Voting is underway in Bangladesh’s first contested election in a decade, as Prime Minister Sheikh Hasina looks to clinch a third consecutive term amid reports of political violence and intimidation in the run-up to polls as well as concerns over whether balloting would be free and fair.
The polls opened at 8 a.m. Sunday (local time), but streets in the capital Dhaka were mostly deserted despite a heavy presence of security personnel at voting centers.
Hasina, the 71-year-old head of the Awami League, cast her vote at Dhaka City College.
“The people of Bangladesh will vote for Boat. We have all felt the trust they have vested in us. Therefore, we must ensure that the credibility of the elections is not questioned,” the prime minister said, referring to her party’s boat symbol.
Her comments were broadcast on Ekkator TV, a local station.
“The opposition is now doing clandestine attacks. They’re making allegations of violence against us across the country while continuing to attack our activists,” she added.
Up to 104.2 million voters are eligible to cast ballots for 299 parliamentary seats in the country’s 11th general election.
The race consists of 1,733 candidates representing 39 registered parties and another 128 running as independents, according to the Election Commission. Only 151 seats are needed to secure victory under Bangladesh’s first-past-the-post electoral format.
Hasina is seeking a record fourth term as prime minister.
She is leading the ruling Grand Alliance coalition against an opposition bloc whose iconic leader, former three-time Prime Minister Khaleda Zia, has been sidelined from the contest.
Zia was disqualified because of her conviction and imprisonment in early 2018 on corruption charges – which she and her supporters said were politically motivated.
A newly formed opposition alliance, the National Unity Front, is spearheaded by Zia’s Bangladesh Nationalist Party (BNP) and is led by Kamal Hossain, an 84-year-old former senior Awami League official and ex-protégé of Hasina’s assassinated father, the first leader of Bangladesh.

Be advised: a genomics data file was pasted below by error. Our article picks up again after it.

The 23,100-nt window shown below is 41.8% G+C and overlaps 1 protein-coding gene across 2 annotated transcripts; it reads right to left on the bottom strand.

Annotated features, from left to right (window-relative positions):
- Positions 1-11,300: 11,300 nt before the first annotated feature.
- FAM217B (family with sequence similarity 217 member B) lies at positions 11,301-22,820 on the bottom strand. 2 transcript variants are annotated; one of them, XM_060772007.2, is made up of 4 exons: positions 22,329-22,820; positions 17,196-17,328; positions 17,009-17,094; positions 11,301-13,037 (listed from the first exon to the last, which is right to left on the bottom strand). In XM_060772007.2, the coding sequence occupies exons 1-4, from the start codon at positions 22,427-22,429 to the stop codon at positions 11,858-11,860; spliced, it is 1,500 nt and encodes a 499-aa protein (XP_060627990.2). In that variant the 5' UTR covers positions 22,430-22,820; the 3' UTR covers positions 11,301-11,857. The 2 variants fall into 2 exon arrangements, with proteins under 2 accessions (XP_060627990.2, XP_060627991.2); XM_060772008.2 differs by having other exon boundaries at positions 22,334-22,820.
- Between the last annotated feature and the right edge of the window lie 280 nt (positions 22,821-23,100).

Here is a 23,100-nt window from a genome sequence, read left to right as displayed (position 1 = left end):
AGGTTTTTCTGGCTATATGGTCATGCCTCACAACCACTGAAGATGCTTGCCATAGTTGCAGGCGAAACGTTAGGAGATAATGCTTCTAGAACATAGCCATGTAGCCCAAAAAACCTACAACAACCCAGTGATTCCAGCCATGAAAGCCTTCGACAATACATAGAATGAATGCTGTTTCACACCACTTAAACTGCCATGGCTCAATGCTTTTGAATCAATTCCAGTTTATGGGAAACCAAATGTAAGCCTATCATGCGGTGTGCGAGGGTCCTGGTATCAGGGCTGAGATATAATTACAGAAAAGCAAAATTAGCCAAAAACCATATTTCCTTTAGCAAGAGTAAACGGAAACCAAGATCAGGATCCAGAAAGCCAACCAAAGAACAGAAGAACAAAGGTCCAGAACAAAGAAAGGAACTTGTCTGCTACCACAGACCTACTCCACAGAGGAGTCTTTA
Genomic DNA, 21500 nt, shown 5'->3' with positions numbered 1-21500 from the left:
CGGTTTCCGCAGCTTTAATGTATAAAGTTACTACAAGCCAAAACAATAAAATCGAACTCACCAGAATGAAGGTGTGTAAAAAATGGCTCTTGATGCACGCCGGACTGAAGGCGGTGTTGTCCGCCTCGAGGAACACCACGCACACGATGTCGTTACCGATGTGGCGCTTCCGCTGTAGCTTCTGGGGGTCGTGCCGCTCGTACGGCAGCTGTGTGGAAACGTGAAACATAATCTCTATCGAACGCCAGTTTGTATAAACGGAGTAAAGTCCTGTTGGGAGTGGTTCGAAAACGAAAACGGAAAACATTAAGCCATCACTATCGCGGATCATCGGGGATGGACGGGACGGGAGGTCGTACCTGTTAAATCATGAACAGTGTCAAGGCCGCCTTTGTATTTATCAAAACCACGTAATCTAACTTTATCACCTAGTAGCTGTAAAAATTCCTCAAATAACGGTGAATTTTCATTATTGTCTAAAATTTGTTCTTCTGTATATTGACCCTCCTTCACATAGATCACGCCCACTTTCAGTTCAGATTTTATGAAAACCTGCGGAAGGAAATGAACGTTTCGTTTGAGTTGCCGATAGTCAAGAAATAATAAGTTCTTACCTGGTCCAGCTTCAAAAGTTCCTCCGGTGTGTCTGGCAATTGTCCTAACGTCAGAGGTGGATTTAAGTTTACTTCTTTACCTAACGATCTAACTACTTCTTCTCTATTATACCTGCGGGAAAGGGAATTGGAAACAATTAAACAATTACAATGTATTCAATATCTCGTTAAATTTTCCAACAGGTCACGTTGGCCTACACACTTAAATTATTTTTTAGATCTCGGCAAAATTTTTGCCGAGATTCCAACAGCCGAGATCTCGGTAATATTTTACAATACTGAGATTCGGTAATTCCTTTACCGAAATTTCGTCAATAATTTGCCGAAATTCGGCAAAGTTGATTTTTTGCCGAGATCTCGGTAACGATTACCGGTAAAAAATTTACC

“There should be a very decisive victory for the opposition if it's free and fair,” Hossain told The Associated Press in an interview Saturday. “If there is some kind of a decision in favor of the present government, I can assure you that it will not be a free and fair election.
The run-up to Sunday’s polls was marred by reports of deadly violence and intimidation carried out by activists from all sides.
On Saturday, the army chief urged voters to not be afraid to venture out to the polls, saying 50,000 soldiers had been deployed nationwide to safeguard voting centers.
“I am telling the voters to go to the polling centers without any fear. You cast your votes; we will be around ... We are trying our best so that no one can create any anarchy,” Gen. Aziz Ahmed told reporters, according to the Daily Star.
“We want a good election,” he said. “[W]e will be alert so that no one can spread fear.”
After casting his vote at northern Thakurgaon district BNP Secretary General Mirza Fakhrul Islam Alamgir predicted an opposition victory.
“Until now, the poll environment is peaceful. I hope polls will end peacefully,” he told reporters. “If polls remain peaceful, then the BNP will win by a ‘vote revolution’ through the ballots.”